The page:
6 . Not being mobile-friendly.

50% of daily Internet usage comes from mobile devices between smartphones and tablets. Google has announced many times that its search engine ranks websites higher for both desktop and mobile searches when those sites are mobile-friendly. If someone looking for your company lands on a page that doesn’t look right or load quickly enough, they may never click through to the rest of your site. Don’t let your marketing strategy fall behind just because you’re not on a mobile device.

7 . Creating too many social media profiles.

Once upon a time, it was acceptable to create profiles for your business on LinkedIn, Facebook, Twitter and Google+—and even the professional network for moms, Meebo.com. Nowadays, it’s best to use a single account on each site and make sure they all represent your brand appropriately from top to bottom. Each social media platform has its own rules about how users should behave within their networks, which is why it makes sense to have one unified presence instead of several scattered ones online. In most cases, people will expect that if they add you on Facebook or add your Pinterest profile, for example, you’ll have the same name and information across the board. That being said, it’s also still a brilliant idea to create profiles for your accounts—such as one for your blog or other websites that only you should use to control what gets posted there. The more unified these profiles are, the better.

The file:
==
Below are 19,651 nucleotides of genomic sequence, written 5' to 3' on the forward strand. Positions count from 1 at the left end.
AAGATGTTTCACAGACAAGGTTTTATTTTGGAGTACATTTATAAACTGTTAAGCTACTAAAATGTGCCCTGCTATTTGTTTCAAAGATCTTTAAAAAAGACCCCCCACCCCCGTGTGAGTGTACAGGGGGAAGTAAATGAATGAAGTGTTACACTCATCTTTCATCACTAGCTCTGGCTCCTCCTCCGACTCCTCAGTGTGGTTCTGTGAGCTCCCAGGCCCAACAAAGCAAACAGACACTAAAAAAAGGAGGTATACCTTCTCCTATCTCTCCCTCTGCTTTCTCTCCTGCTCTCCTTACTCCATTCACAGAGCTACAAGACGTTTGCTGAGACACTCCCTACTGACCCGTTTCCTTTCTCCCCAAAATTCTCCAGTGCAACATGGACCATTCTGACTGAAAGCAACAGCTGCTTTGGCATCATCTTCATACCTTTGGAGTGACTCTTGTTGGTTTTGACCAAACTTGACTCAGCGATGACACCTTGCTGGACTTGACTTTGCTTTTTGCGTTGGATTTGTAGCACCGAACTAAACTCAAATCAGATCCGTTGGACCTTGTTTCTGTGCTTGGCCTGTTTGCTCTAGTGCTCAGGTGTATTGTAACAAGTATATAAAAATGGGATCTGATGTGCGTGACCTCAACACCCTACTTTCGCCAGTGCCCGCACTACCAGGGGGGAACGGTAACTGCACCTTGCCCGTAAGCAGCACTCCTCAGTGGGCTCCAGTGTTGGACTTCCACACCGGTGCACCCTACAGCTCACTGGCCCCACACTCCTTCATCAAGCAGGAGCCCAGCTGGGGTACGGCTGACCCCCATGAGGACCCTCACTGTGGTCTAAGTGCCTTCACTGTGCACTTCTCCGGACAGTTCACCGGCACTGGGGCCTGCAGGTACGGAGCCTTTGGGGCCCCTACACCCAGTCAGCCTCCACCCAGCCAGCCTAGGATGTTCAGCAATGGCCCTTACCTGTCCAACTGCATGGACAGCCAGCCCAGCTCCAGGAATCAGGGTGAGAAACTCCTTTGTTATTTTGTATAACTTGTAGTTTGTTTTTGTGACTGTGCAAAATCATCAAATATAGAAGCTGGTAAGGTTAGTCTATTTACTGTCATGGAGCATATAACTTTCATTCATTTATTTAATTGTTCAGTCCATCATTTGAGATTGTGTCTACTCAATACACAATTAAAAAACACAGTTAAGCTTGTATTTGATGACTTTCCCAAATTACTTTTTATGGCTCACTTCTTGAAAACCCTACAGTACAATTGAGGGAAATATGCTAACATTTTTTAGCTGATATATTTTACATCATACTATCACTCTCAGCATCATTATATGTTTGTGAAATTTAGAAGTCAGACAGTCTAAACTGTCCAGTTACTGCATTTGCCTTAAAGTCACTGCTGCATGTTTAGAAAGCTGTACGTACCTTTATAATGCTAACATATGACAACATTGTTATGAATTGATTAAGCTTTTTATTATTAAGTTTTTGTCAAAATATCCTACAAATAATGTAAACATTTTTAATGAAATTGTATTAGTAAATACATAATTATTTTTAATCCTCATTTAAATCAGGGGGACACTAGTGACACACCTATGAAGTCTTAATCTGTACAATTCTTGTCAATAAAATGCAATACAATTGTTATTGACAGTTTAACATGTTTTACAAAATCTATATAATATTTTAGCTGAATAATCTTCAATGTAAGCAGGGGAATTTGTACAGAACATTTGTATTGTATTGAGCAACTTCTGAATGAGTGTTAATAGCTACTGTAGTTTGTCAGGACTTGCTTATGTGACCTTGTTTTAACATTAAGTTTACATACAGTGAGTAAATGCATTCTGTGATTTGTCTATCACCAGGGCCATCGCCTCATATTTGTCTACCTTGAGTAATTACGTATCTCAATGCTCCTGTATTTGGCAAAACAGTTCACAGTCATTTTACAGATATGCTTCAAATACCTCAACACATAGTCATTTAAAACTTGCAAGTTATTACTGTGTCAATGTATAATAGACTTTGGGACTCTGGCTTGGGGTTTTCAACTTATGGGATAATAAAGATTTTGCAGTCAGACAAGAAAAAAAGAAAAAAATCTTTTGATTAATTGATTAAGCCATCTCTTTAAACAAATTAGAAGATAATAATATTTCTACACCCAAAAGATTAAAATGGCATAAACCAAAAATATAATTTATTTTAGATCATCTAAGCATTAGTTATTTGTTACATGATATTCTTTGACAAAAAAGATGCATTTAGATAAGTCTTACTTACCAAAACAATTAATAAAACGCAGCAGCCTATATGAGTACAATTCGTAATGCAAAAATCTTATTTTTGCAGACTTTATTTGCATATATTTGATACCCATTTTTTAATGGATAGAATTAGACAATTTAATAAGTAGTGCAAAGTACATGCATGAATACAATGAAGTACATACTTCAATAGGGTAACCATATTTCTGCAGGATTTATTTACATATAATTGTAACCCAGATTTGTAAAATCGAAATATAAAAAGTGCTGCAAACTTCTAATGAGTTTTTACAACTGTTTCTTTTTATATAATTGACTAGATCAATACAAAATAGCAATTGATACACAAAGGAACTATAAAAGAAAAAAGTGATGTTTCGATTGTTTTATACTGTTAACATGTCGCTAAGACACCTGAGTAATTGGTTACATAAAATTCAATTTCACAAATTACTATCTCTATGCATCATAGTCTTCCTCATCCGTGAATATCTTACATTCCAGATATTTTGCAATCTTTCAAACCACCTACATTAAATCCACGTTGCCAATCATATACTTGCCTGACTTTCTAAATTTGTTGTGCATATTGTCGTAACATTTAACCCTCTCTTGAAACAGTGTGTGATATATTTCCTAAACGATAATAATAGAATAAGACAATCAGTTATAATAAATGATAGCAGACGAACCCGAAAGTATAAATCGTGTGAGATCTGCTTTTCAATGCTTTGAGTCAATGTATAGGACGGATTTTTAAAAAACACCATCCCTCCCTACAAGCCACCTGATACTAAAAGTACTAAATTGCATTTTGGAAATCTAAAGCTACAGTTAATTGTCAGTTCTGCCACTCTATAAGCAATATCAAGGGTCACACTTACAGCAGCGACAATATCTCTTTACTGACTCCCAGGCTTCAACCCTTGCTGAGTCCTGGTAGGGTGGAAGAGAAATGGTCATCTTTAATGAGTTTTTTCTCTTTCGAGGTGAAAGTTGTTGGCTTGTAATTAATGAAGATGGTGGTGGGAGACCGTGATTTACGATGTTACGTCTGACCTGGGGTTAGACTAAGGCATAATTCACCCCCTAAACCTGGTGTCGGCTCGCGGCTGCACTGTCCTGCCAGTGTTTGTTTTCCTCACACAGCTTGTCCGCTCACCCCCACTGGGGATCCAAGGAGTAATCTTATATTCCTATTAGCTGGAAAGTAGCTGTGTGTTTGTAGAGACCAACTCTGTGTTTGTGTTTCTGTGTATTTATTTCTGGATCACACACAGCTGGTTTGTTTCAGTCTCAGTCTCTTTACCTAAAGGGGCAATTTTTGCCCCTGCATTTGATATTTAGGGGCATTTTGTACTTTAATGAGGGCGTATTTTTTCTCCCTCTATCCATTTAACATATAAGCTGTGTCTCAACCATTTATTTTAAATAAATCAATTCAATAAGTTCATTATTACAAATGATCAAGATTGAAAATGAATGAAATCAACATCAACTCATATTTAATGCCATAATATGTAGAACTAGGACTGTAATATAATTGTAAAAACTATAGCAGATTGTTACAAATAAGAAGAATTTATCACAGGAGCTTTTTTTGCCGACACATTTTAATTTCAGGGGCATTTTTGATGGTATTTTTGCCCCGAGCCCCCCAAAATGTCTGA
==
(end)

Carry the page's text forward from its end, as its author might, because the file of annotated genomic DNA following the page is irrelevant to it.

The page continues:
Ensuring that social media is a part of your marketing plan can be challenging in today’s day and age, but if done right, it can help bring a lot of visibility to your business online. Of course, making sure not to make any of these mistakes will immensely improve this process, so avoid them at all costs!